AS the Para riders wrap up in Belgium and travel 6 hours to Elzach in the black forest for the second round of the UCI World Cup, I move from Ostend to Bruges to work on finding my cycling legs. 

Inspired and motivated from last week’s racing, I have managed to get out on the bike every day.

On purpose-built cycling lanes, you can ride for hours without navigating a car.  

When I arrived in Belgium, I struggled on my rides with the team but now managed to tick off a 100km ride and feel like it won’t be long till all the gym work in Jamacia will pay off. 

Watching the para racing last week got me thinking of how far the sport has come.

Yet not many people would have known it was even on.  

In the men’s C5 class, which is for the riders with the least impairment, the winning time came with an average speed of 49.70 km/h over a 30km course. 

The race saw our own GB rider William Bjergfelt finish 7th almost two minutes off the leader.  

Those of you who follow cycling will remember Bjergfelt from last year’s Tour of Britain when he featured in several breakaways alongside UCI pro riders. 

This highlights how far para cycling has come- let’s just say if you’re racing in the men’s C5 category and are looking for a podium, you have to be fast.  

As I rode alongside the canals of Bruges I was reflecting on my ride last week along this same stretch with the team.

I was riding alongside a fellow Scottish rider, Finlay Graham.  

The 22-year-old from Strathpeffer was was born with bilateral club feet, which leaves him with no calf muscle and little to no movement in his ankles. Yet he was still born to be a bike rider.  

In para sport, many find their sport after a life changing injury, however Finn has ridden bikes his whole life.

You could say he was destined to be on the Paralympic cycling team. 

At 22 years old he could be racing for next 20 years in the sport.  

It is clear he loves racing and he was one of the athletes who benefited from the delay in the Tokyo games where he became a double silver medallist on the track and road. 

Returning from the games Graham went right back into training.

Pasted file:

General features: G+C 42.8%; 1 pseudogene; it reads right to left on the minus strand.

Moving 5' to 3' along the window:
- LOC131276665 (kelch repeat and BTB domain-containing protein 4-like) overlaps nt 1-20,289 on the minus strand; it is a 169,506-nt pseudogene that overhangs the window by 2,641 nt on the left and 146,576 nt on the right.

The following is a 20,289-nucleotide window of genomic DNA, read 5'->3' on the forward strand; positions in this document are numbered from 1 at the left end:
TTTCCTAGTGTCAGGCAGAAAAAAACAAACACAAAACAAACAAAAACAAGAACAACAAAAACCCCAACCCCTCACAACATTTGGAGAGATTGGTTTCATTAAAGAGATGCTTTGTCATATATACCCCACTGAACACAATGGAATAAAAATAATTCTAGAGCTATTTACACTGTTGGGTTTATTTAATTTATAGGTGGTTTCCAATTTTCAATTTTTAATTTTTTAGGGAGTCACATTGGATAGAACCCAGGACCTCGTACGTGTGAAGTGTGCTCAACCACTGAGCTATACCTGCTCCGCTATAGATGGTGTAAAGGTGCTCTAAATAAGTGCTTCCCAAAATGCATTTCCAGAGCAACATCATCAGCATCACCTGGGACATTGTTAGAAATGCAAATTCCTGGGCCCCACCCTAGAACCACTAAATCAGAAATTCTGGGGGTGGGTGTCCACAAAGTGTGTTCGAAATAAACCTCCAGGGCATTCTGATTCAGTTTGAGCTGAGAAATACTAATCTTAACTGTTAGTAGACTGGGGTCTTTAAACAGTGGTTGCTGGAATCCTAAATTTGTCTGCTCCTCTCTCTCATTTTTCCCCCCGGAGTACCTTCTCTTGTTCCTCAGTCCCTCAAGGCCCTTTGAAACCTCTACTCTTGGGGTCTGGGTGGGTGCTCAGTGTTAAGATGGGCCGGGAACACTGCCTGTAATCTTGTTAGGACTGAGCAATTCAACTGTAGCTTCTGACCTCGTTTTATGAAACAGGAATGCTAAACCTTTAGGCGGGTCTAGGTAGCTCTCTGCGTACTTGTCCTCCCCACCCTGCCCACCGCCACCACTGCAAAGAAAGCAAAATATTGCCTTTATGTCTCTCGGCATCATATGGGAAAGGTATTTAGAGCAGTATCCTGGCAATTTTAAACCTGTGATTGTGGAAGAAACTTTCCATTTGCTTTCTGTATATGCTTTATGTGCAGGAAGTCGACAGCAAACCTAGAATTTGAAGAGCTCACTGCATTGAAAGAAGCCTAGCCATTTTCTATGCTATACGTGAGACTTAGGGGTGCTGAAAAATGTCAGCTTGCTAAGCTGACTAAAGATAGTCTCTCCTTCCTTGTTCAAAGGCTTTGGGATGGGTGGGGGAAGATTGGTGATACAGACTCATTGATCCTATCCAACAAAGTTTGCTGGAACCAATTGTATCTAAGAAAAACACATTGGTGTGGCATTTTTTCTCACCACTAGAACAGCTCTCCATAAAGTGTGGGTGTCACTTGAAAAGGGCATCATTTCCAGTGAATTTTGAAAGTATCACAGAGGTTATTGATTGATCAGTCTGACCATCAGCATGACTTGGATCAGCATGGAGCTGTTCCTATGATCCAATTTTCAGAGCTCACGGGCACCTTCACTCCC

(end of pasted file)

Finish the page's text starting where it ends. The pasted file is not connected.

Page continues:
A former student of Dingwall Academy who only started riding the velodrome in 2017 in Glasgow, he had only raced a couple of pursuits before winning silver in Tokyo.  

A clear talent on the track, it is on the road where he looks really at home. 

It is clear Graham has ridden a bike all his life and picking up a double win in Belgium, this week’s course in Germany suits him even more. 

An 18km time trial up a hill plays into Graham’s strengths and will build the scots confidence for his bid to become World Champion later this year.  

As we rode alongside the canal, it reminded me the freedom the bike gives people. 

The full GB para road team have a mixture of injures yet in this moment they were free. 

I guess I might be more philosophical about riding a bike, maybe it is my age or the stuff off the bike I live with, but to see each rider smile and love the racing left me with a great rush of those feel-good chemicals that flood the brain when we are happy.  

I might be on my own this week, but I feel very connected again to my fellow para riders.

I may never step onto a podium again or even where a national top, but I will always have my bike, and as long as I am alive will love that freedom of feeling the wind in my face.

My parting memory from Belgium will be remembering Finlay Graham ride a beautiful time trial followed by a stunning road race victory to give him the UCI leaders jersey.

That and our spin along the canal.